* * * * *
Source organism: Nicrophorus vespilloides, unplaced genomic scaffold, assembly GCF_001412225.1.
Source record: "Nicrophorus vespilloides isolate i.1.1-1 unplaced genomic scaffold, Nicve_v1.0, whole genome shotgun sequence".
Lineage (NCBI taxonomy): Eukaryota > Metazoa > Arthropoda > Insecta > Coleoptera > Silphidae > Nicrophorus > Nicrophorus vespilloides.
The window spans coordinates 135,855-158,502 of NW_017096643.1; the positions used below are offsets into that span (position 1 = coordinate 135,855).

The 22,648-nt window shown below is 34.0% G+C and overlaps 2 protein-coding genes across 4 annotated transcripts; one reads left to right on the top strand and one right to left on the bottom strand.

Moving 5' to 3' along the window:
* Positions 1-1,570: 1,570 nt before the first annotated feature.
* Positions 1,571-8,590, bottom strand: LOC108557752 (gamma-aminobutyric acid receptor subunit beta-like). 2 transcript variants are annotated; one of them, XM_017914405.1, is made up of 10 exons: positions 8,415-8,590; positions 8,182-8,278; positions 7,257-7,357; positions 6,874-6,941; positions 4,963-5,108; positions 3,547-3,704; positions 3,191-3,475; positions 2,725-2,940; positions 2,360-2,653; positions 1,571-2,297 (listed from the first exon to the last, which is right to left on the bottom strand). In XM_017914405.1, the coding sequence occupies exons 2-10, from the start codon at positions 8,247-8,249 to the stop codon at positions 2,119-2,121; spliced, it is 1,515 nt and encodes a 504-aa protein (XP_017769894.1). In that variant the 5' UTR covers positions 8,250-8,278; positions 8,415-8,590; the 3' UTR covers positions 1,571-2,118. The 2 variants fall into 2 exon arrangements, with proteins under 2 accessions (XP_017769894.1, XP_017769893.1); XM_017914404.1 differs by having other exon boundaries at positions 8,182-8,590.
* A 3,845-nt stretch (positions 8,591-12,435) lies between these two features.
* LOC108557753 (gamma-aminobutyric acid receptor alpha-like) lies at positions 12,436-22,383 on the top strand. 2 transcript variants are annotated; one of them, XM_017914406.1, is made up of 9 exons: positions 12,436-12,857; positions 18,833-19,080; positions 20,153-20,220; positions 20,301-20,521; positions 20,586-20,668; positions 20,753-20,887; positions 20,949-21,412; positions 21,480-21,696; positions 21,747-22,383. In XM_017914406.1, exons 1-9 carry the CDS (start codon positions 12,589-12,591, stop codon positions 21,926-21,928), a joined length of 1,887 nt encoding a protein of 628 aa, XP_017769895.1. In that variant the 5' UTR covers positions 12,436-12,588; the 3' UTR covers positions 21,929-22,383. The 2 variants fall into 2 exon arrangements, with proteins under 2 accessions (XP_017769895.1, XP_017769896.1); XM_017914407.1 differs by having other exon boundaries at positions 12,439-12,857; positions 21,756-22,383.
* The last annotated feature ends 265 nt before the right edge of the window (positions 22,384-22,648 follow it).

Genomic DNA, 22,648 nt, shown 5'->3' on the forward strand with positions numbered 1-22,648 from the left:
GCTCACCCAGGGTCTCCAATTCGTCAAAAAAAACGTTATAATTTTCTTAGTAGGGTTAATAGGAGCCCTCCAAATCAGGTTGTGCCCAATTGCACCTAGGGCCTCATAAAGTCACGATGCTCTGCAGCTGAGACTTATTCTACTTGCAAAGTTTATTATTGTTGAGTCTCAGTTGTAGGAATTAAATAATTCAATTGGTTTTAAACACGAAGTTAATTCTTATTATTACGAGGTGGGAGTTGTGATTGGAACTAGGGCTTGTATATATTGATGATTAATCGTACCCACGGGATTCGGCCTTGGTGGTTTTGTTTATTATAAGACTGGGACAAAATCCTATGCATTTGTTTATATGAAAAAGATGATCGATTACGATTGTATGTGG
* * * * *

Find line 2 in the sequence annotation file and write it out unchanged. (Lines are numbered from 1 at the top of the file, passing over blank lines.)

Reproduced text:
Source record: "Nicrophorus vespilloides isolate i.1.1-1 unplaced genomic scaffold, Nicve_v1.0, whole genome shotgun sequence".